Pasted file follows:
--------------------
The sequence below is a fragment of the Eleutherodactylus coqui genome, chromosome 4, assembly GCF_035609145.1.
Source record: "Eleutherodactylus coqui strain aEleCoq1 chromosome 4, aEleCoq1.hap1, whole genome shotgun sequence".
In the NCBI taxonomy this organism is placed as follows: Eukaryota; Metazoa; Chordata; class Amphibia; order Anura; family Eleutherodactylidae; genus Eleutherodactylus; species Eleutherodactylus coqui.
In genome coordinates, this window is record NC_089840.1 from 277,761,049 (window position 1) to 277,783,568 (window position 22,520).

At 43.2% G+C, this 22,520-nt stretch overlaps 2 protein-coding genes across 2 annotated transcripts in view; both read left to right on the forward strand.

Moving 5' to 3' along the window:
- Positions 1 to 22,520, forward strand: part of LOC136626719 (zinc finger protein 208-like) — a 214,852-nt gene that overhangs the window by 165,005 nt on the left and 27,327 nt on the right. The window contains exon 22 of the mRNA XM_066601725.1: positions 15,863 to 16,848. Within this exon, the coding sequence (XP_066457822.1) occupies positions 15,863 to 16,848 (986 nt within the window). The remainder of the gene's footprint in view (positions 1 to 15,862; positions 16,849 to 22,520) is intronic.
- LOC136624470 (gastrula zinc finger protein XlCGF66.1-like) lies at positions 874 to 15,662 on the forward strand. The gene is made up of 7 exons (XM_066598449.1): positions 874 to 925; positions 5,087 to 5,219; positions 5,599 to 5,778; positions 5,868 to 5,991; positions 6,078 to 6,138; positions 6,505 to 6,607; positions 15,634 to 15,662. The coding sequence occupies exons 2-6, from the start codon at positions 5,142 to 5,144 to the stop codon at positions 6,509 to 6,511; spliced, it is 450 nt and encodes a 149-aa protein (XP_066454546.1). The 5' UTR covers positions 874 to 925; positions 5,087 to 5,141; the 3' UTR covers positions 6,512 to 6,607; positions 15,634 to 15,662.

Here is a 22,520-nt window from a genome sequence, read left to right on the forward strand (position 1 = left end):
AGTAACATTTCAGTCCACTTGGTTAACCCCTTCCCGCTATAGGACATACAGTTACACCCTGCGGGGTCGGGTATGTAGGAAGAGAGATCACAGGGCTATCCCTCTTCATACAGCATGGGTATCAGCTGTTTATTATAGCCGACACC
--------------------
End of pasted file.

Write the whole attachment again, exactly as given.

The sequence below is a fragment of the Eleutherodactylus coqui genome, chromosome 4, assembly GCF_035609145.1.
Source record: "Eleutherodactylus coqui strain aEleCoq1 chromosome 4, aEleCoq1.hap1, whole genome shotgun sequence".
In the NCBI taxonomy this organism is placed as follows: Eukaryota; Metazoa; Chordata; class Amphibia; order Anura; family Eleutherodactylidae; genus Eleutherodactylus; species Eleutherodactylus coqui.
In genome coordinates, this window is record NC_089840.1 from 277,761,049 (window position 1) to 277,783,568 (window position 22,520).

At 43.2% G+C, this 22,520-nt stretch overlaps 2 protein-coding genes across 2 annotated transcripts in view; both read left to right on the forward strand.

Moving 5' to 3' along the window:
- Positions 1 to 22,520, forward strand: part of LOC136626719 (zinc finger protein 208-like) — a 214,852-nt gene that overhangs the window by 165,005 nt on the left and 27,327 nt on the right. The window contains exon 22 of the mRNA XM_066601725.1: positions 15,863 to 16,848. Within this exon, the coding sequence (XP_066457822.1) occupies positions 15,863 to 16,848 (986 nt within the window). The remainder of the gene's footprint in view (positions 1 to 15,862; positions 16,849 to 22,520) is intronic.
- LOC136624470 (gastrula zinc finger protein XlCGF66.1-like) lies at positions 874 to 15,662 on the forward strand. The gene is made up of 7 exons (XM_066598449.1): positions 874 to 925; positions 5,087 to 5,219; positions 5,599 to 5,778; positions 5,868 to 5,991; positions 6,078 to 6,138; positions 6,505 to 6,607; positions 15,634 to 15,662. The coding sequence occupies exons 2-6, from the start codon at positions 5,142 to 5,144 to the stop codon at positions 6,509 to 6,511; spliced, it is 450 nt and encodes a 149-aa protein (XP_066454546.1). The 5' UTR covers positions 874 to 925; positions 5,087 to 5,141; the 3' UTR covers positions 6,512 to 6,607; positions 15,634 to 15,662.

Here is a 22,520-nt window from a genome sequence, read left to right on the forward strand (position 1 = left end):
AGTAACATTTCAGTCCACTTGGTTAACCCCTTCCCGCTATAGGACATACAGTTACACCCTGCGGGGTCGGGTATGTAGGAAGAGAGATCACAGGGCTATCCCTCTTCATACAGCATGGGTATCAGCTGTTTATTATAGCCGACACC